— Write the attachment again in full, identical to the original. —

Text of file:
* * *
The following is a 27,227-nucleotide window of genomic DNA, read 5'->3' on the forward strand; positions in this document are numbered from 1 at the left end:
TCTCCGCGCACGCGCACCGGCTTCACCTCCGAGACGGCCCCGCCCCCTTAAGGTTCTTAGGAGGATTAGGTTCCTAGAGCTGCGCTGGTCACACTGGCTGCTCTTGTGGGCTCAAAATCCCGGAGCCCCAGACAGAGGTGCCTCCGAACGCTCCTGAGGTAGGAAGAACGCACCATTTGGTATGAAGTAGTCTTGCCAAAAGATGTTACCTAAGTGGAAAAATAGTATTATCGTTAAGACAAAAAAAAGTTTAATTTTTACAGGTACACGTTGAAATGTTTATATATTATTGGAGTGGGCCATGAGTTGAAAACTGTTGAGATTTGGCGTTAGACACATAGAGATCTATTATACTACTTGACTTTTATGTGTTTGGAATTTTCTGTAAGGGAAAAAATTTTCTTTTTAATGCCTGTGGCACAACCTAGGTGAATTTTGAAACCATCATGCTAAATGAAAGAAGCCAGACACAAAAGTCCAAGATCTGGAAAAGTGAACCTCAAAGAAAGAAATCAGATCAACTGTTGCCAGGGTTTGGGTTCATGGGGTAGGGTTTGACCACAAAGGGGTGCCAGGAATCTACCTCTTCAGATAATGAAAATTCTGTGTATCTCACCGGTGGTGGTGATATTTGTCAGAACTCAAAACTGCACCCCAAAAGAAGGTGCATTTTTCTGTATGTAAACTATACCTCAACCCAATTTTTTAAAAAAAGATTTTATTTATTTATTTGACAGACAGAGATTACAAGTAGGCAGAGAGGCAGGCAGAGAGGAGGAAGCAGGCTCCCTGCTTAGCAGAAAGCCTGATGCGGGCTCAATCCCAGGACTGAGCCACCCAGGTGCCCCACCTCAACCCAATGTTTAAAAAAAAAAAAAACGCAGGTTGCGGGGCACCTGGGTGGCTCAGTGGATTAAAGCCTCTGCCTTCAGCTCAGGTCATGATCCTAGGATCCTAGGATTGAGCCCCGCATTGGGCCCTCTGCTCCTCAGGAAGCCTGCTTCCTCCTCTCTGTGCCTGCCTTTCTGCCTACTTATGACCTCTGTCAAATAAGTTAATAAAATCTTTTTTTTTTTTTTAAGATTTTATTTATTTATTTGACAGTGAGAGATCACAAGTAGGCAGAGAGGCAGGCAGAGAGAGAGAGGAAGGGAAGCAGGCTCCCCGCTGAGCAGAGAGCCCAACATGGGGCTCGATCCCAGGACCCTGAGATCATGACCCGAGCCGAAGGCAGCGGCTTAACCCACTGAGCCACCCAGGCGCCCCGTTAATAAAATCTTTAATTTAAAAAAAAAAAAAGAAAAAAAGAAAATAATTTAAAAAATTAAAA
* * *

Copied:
The following is a 27,227-nucleotide window of genomic DNA, read 5'->3' on the forward strand; positions in this document are numbered from 1 at the left end:
TCTCCGCGCACGCGCACCGGCTTCACCTCCGAGACGGCCCCGCCCCCTTAAGGTTCTTAGGAGGATTAGGTTCCTAGAGCTGCGCTGGTCACACTGGCTGCTCTTGTGGGCTCAAAATCCCGGAGCCCCAGACAGAGGTGCCTCCGAACGCTCCTGAGGTAGGAAGAACGCACCATTTGGTATGAAGTAGTCTTGCCAAAAGATGTTACCTAAGTGGAAAAATAGTATTATCGTTAAGACAAAAAAAAGTTTAATTTTTACAGGTACACGTTGAAATGTTTATATATTATTGGAGTGGGCCATGAGTTGAAAACTGTTGAGATTTGGCGTTAGACACATAGAGATCTATTATACTACTTGACTTTTATGTGTTTGGAATTTTCTGTAAGGGAAAAAATTTTCTTTTTAATGCCTGTGGCACAACCTAGGTGAATTTTGAAACCATCATGCTAAATGAAAGAAGCCAGACACAAAAGTCCAAGATCTGGAAAAGTGAACCTCAAAGAAAGAAATCAGATCAACTGTTGCCAGGGTTTGGGTTCATGGGGTAGGGTTTGACCACAAAGGGGTGCCAGGAATCTACCTCTTCAGATAATGAAAATTCTGTGTATCTCACCGGTGGTGGTGATATTTGTCAGAACTCAAAACTGCACCCCAAAAGAAGGTGCATTTTTCTGTATGTAAACTATACCTCAACCCAATTTTTTAAAAAAAGATTTTATTTATTTATTTGACAGACAGAGATTACAAGTAGGCAGAGAGGCAGGCAGAGAGGAGGAAGCAGGCTCCCTGCTTAGCAGAAAGCCTGATGCGGGCTCAATCCCAGGACTGAGCCACCCAGGTGCCCCACCTCAACCCAATGTTTAAAAAAAAAAAAAACGCAGGTTGCGGGGCACCTGGGTGGCTCAGTGGATTAAAGCCTCTGCCTTCAGCTCAGGTCATGATCCTAGGATCCTAGGATTGAGCCCCGCATTGGGCCCTCTGCTCCTCAGGAAGCCTGCTTCCTCCTCTCTGTGCCTGCCTTTCTGCCTACTTATGACCTCTGTCAAATAAGTTAATAAAATCTTTTTTTTTTTTTTAAGATTTTATTTATTTATTTGACAGTGAGAGATCACAAGTAGGCAGAGAGGCAGGCAGAGAGAGAGAGGAAGGGAAGCAGGCTCCCCGCTGAGCAGAGAGCCCAACATGGGGCTCGATCCCAGGACCCTGAGATCATGACCCGAGCCGAAGGCAGCGGCTTAACCCACTGAGCCACCCAGGCGCCCCGTTAATAAAATCTTTAATTTAAAAAAAAAAAAAGAAAAAAAGAAAATAATTTAAAAAATTAAAA